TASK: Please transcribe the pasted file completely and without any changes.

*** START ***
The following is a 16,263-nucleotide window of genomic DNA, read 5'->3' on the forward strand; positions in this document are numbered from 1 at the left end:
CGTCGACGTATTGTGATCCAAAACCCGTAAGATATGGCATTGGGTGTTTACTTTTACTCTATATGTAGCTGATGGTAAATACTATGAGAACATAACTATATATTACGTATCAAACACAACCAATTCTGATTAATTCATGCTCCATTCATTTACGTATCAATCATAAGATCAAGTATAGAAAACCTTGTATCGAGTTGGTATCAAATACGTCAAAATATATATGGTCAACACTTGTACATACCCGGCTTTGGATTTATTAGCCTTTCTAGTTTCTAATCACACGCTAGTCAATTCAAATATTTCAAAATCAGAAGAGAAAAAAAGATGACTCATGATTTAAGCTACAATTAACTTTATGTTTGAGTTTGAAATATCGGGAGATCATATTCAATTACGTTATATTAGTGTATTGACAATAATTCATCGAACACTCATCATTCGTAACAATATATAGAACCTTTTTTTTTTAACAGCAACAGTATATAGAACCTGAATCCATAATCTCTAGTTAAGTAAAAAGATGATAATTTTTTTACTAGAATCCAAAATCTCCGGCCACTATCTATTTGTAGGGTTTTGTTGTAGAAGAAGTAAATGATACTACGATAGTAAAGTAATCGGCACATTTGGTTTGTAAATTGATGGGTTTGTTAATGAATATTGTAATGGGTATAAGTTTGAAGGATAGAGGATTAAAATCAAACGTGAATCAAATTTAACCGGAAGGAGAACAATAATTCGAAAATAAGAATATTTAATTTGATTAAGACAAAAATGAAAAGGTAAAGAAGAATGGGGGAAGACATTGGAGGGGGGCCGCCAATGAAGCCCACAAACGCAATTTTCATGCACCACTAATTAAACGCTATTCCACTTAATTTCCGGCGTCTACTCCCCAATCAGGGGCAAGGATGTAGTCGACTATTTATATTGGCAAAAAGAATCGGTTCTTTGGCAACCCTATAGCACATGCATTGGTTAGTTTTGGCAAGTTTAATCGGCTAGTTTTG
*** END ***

The following is a 16,263-nucleotide window of genomic DNA, read 5'->3' on the forward strand; positions in this document are numbered from 1 at the left end:
CGTCGACGTATTGTGATCCAAAACCCGTAAGATATGGCATTGGGTGTTTACTTTTACTCTATATGTAGCTGATGGTAAATACTATGAGAACATAACTATATATTACGTATCAAACACAACCAATTCTGATTAATTCATGCTCCATTCATTTACGTATCAATCATAAGATCAAGTATAGAAAACCTTGTATCGAGTTGGTATCAAATACGTCAAAATATATATGGTCAACACTTGTACATACCCGGCTTTGGATTTATTAGCCTTTCTAGTTTCTAATCACACGCTAGTCAATTCAAATATTTCAAAATCAGAAGAGAAAAAAAGATGACTCATGATTTAAGCTACAATTAACTTTATGTTTGAGTTTGAAATATCGGGAGATCATATTCAATTACGTTATATTAGTGTATTGACAATAATTCATCGAACACTCATCATTCGTAACAATATATAGAACCTTTTTTTTTTAACAGCAACAGTATATAGAACCTGAATCCATAATCTCTAGTTAAGTAAAAAGATGATAATTTTTTTACTAGAATCCAAAATCTCCGGCCACTATCTATTTGTAGGGTTTTGTTGTAGAAGAAGTAAATGATACTACGATAGTAAAGTAATCGGCACATTTGGTTTGTAAATTGATGGGTTTGTTAATGAATATTGTAATGGGTATAAGTTTGAAGGATAGAGGATTAAAATCAAACGTGAATCAAATTTAACCGGAAGGAGAACAATAATTCGAAAATAAGAATATTTAATTTGATTAAGACAAAAATGAAAAGGTAAAGAAGAATGGGGGAAGACATTGGAGGGGGGCCGCCAATGAAGCCCACAAACGCAATTTTCATGCACCACTAATTAAACGCTATTCCACTTAATTTCCGGCGTCTACTCCCCAATCAGGGGCAAGGATGTAGTCGACTATTTATATTGGCAAAAAGAATCGGTTCTTTGGCAACCCTATAGCACATGCATTGGTTAGTTTTGGCAAGTTTAATCGGCTAGTTTTG